SOUTH BEND, Ind. -- Seven months after being run out of Sun Life Stadium by a thoroughly superior Alabama team in the BCS Championship, defensive tackle Louis Nix found a silver lining to his team's 42-14 defeat.
"We kinda got spanked by Alabama a little bit, but I think that was a learning lesson," he explained Sunday. "They're obviously a good team, coached by a great coach, (they have) great players and I think we needed that beatdown to get us motivated -- let's get back there, let's put up a challenge again."
Notre Dame expects to be back, to again challenge for a championship. It's ingrained in the team's goals for 2013, as represented by their schedule inside the Guglielmino Athletics Complex that features a placard for Jan. 6, 2014: The BCS Championship in Pasadena, Calif.
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Now that Notre Dame knows what it looks like, the expectation can be set.
"It gave us a lot of confidence going into the offseason," left guard Chris Watt said. "Obviously, you can't really think about last year but it still gives us a lot of confidence going into the year that this is possible. No one last year thought that was going to happen."
After reaching the BCS Championship, Notre Dame thinks it can happen again and has felt that way since the day after losing to Alabama. While it's a new team with new players, Notre Dame's experience at the BCS Championship in January crystallized everything for the 2013 squad.
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For coach Brian Kelly, it's all part of building the program. Still, there's an equilibrium that he, his coaching staff and his team leaders must find in drawing on last season and focusing on this fall.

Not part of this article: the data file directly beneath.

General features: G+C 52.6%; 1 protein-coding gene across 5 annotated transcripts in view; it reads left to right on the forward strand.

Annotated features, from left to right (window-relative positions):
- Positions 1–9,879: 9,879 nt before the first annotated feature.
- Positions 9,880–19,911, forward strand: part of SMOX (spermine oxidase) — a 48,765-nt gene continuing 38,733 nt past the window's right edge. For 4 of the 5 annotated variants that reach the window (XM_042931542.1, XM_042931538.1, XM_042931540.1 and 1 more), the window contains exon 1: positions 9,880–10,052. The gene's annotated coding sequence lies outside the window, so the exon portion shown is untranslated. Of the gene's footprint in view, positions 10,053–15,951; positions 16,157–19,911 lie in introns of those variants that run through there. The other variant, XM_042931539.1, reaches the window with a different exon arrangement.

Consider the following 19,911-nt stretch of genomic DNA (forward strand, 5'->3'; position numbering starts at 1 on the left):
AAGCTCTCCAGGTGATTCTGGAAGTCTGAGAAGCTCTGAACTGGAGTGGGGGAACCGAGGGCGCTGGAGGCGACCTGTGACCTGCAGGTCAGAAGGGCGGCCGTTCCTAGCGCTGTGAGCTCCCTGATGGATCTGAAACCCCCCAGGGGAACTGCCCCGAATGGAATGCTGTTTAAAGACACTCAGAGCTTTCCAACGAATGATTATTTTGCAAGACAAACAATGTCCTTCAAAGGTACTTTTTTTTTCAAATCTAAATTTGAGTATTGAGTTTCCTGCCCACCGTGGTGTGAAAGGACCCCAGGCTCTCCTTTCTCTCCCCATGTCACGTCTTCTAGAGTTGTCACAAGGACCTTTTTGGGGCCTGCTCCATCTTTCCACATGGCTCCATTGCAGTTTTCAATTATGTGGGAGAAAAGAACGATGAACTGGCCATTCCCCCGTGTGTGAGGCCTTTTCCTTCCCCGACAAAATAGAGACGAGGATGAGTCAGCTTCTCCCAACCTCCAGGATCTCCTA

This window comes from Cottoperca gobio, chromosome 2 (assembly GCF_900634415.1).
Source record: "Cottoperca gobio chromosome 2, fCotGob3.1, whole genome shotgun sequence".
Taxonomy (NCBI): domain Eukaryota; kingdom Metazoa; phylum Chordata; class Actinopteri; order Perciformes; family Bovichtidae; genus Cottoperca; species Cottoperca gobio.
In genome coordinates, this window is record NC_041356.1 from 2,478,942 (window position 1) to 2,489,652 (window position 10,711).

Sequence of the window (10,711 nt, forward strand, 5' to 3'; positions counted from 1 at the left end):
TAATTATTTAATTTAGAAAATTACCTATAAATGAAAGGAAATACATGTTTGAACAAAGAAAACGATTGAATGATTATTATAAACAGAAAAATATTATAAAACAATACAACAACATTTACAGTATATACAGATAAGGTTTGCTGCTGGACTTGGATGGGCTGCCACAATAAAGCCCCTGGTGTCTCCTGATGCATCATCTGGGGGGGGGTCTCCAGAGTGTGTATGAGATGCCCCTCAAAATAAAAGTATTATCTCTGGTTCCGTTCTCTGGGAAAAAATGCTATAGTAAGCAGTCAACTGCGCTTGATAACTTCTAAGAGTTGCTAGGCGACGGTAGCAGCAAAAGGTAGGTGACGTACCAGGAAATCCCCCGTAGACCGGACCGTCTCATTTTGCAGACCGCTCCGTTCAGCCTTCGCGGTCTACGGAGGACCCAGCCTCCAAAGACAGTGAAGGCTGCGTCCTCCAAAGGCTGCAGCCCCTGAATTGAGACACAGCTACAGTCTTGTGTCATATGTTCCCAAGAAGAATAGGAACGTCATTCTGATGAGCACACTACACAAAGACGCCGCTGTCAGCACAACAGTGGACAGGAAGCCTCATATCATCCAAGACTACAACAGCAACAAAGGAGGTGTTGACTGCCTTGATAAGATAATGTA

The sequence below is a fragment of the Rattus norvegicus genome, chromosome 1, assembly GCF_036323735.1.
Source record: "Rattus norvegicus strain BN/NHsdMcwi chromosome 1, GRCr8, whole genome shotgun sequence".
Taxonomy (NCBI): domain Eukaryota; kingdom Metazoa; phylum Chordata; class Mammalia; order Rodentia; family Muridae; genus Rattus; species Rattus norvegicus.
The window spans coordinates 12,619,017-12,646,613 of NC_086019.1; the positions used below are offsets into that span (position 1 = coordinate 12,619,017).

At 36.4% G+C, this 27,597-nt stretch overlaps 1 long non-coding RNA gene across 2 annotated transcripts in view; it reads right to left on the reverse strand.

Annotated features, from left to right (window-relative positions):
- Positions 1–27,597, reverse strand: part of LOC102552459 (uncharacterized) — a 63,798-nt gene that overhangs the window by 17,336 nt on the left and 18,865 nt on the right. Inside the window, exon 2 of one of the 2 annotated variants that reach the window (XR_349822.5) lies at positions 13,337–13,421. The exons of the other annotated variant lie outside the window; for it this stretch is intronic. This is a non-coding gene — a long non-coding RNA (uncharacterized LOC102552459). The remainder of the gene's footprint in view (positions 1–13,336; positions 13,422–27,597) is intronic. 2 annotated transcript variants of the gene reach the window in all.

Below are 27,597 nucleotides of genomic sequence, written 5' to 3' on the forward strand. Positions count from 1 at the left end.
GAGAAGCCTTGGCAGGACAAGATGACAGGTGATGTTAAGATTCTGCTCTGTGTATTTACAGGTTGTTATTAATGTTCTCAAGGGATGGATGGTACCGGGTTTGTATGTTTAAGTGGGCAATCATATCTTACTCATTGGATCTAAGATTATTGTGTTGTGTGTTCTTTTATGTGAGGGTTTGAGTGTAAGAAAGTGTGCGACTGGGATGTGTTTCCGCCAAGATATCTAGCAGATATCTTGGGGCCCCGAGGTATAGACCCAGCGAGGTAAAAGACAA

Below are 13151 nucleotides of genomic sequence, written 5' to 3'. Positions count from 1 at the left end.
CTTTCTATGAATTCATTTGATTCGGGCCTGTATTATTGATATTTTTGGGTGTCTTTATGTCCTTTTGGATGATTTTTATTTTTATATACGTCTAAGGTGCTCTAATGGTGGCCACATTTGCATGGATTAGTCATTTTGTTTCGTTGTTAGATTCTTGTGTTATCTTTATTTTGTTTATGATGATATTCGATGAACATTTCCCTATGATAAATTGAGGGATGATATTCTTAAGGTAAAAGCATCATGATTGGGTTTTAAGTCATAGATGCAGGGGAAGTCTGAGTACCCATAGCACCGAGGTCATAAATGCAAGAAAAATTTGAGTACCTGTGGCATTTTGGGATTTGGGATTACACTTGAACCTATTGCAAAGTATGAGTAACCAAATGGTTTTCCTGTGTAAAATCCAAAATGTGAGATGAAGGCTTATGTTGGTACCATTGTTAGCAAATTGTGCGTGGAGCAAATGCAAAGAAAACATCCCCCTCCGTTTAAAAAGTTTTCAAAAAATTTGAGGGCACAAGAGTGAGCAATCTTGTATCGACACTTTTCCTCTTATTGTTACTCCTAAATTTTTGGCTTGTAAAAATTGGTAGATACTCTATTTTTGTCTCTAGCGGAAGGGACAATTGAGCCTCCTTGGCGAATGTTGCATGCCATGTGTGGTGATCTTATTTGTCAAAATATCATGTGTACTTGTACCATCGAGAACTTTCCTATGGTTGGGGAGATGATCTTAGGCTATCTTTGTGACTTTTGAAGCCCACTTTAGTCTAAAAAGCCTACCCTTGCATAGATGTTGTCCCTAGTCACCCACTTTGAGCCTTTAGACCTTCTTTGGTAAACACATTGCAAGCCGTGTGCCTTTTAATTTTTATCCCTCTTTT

"Our kids believe in what we do and how we do it. There's a way of doing things here, so that never goes away," Kelly said. "That has permeated this football program, the way we do things on a day‑to‑day basis, the expectations of how we play defense, offense and special teams, how we prepare.
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"But the players that were here last year that are no longer here are not part of this team any more. The plays that were made last year have no influence on this year. So that's the balance."
Here is where it's worth noting a team from the SEC has won the BCS Championship in each of the last seven seasons. Not since Texas' Vince Young made a last-second dash to the end zone against USC has a non-SEC team hoisted the Coaches' Trophy.
The SEC is college football's premier conference, and Alabama is its premier team. Notre Dame's up-close look at the Tide in January opened some eyes as to how it's done.
"Alabama's been a great team the past however many years (coach Nick) Saban's been there working those guys, and that's the model of how to do it," quarterback Tommy Rees observed. "I think we have a great foundation set on how to get back there and I think that's what everyone has in mind."
While the BCS Championship is the central goal for Notre Dame, a cliched mantra remains: We're taking it one game at a time. And while that's a phrase that can be heard coming from just about any athlete in any locker room, it's one that may hold a little weight for the Irish.
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That's because last year, Notre Dame found out what can happen if its players take a week off. If not for a missed field goal (and missed call that at least would have resulted in another field goal), Notre Dame would have lost to Pittsburgh a week after beating Oklahoma in one of the biggest wins in recent program history.
Players still point to that game as a wakeup call, a reminder that not only does everyone want to beat Notre Dame, but that everyone wants to knock a team off a championship path.
So there's another lesson from 2012: It's a delicate balance to strike, but taking an greater step back it's a good problem to have. Try as Notre Dame might, the 2012 season will define the 2013 season.
Without last year, Notre Dame may not have the BCS Championship on its schedule, reminding all its players of objective for this fall.
"I think it's a good thing it's up there," Nix said, "because now everybody's reminded every day we come to the meeting room that we're here for something, and that's it."